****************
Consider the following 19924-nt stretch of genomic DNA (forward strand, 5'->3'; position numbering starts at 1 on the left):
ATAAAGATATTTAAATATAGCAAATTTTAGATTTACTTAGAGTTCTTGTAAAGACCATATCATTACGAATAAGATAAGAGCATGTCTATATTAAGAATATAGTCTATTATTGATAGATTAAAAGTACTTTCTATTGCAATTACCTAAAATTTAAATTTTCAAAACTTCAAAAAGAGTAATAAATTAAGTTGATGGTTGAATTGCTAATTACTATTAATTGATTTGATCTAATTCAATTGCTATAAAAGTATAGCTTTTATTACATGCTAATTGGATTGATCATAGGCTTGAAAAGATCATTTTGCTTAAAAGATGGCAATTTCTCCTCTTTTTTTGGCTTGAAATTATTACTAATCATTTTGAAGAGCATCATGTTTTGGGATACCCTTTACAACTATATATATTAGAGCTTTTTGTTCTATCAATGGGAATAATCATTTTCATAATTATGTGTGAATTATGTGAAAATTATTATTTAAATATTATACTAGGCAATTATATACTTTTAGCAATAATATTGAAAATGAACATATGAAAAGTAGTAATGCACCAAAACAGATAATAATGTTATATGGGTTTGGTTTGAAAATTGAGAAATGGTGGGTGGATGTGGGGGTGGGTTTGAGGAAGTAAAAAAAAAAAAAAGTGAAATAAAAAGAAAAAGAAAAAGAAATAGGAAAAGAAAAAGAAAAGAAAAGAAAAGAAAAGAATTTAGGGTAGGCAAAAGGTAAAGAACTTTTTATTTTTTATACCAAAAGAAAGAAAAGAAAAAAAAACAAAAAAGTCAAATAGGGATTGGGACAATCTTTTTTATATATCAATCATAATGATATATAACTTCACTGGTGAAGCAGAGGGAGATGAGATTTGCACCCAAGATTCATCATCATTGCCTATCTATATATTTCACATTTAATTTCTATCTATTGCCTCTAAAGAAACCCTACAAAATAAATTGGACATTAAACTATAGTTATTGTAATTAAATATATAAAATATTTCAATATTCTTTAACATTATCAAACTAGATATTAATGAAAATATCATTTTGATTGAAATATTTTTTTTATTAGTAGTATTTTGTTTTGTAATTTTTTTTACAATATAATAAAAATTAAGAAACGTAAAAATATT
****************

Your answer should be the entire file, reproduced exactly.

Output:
Consider the following 19924-nt stretch of genomic DNA (forward strand, 5'->3'; position numbering starts at 1 on the left):
ATAAAGATATTTAAATATAGCAAATTTTAGATTTACTTAGAGTTCTTGTAAAGACCATATCATTACGAATAAGATAAGAGCATGTCTATATTAAGAATATAGTCTATTATTGATAGATTAAAAGTACTTTCTATTGCAATTACCTAAAATTTAAATTTTCAAAACTTCAAAAAGAGTAATAAATTAAGTTGATGGTTGAATTGCTAATTACTATTAATTGATTTGATCTAATTCAATTGCTATAAAAGTATAGCTTTTATTACATGCTAATTGGATTGATCATAGGCTTGAAAAGATCATTTTGCTTAAAAGATGGCAATTTCTCCTCTTTTTTTGGCTTGAAATTATTACTAATCATTTTGAAGAGCATCATGTTTTGGGATACCCTTTACAACTATATATATTAGAGCTTTTTGTTCTATCAATGGGAATAATCATTTTCATAATTATGTGTGAATTATGTGAAAATTATTATTTAAATATTATACTAGGCAATTATATACTTTTAGCAATAATATTGAAAATGAACATATGAAAAGTAGTAATGCACCAAAACAGATAATAATGTTATATGGGTTTGGTTTGAAAATTGAGAAATGGTGGGTGGATGTGGGGGTGGGTTTGAGGAAGTAAAAAAAAAAAAAAGTGAAATAAAAAGAAAAAGAAAAAGAAATAGGAAAAGAAAAAGAAAAGAAAAGAAAAGAAAAGAATTTAGGGTAGGCAAAAGGTAAAGAACTTTTTATTTTTTATACCAAAAGAAAGAAAAGAAAAAAAAACAAAAAAGTCAAATAGGGATTGGGACAATCTTTTTTATATATCAATCATAATGATATATAACTTCACTGGTGAAGCAGAGGGAGATGAGATTTGCACCCAAGATTCATCATCATTGCCTATCTATATATTTCACATTTAATTTCTATCTATTGCCTCTAAAGAAACCCTACAAAATAAATTGGACATTAAACTATAGTTATTGTAATTAAATATATAAAATATTTCAATATTCTTTAACATTATCAAACTAGATATTAATGAAAATATCATTTTGATTGAAATATTTTTTTTATTAGTAGTATTTTGTTTTGTAATTTTTTTTACAATATAATAAAAATTAAGAAACGTAAAAATATT